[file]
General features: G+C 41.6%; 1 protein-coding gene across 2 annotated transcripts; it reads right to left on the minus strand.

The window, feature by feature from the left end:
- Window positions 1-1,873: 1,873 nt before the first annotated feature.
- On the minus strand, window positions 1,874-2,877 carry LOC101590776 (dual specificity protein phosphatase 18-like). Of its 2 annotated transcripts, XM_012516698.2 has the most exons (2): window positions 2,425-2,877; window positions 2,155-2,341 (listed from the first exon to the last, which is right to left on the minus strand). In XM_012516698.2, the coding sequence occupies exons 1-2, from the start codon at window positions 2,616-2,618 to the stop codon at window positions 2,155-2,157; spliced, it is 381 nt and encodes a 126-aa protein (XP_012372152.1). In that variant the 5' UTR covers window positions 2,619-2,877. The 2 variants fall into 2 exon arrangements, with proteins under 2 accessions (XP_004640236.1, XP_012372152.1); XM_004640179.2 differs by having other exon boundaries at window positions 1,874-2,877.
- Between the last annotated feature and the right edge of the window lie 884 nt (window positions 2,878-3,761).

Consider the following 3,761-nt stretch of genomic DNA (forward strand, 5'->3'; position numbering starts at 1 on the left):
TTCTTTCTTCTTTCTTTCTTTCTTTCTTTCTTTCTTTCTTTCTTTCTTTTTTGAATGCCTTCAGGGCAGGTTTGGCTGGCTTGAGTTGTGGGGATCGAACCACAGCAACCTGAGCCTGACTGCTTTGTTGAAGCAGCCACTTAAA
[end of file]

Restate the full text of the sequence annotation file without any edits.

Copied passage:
General features: G+C 41.6%; 1 protein-coding gene across 2 annotated transcripts; it reads right to left on the minus strand.

The window, feature by feature from the left end:
- Window positions 1-1,873: 1,873 nt before the first annotated feature.
- On the minus strand, window positions 1,874-2,877 carry LOC101590776 (dual specificity protein phosphatase 18-like). Of its 2 annotated transcripts, XM_012516698.2 has the most exons (2): window positions 2,425-2,877; window positions 2,155-2,341 (listed from the first exon to the last, which is right to left on the minus strand). In XM_012516698.2, the coding sequence occupies exons 1-2, from the start codon at window positions 2,616-2,618 to the stop codon at window positions 2,155-2,157; spliced, it is 381 nt and encodes a 126-aa protein (XP_012372152.1). In that variant the 5' UTR covers window positions 2,619-2,877. The 2 variants fall into 2 exon arrangements, with proteins under 2 accessions (XP_004640236.1, XP_012372152.1); XM_004640179.2 differs by having other exon boundaries at window positions 1,874-2,877.
- Between the last annotated feature and the right edge of the window lie 884 nt (window positions 2,878-3,761).

Consider the following 3,761-nt stretch of genomic DNA (forward strand, 5'->3'; position numbering starts at 1 on the left):
TTCTTTCTTCTTTCTTTCTTTCTTTCTTTCTTTCTTTCTTTCTTTCTTTTTTGAATGCCTTCAGGGCAGGTTTGGCTGGCTTGAGTTGTGGGGATCGAACCACAGCAACCTGAGCCTGACTGCTTTGTTGAAGCAGCCACTTAAA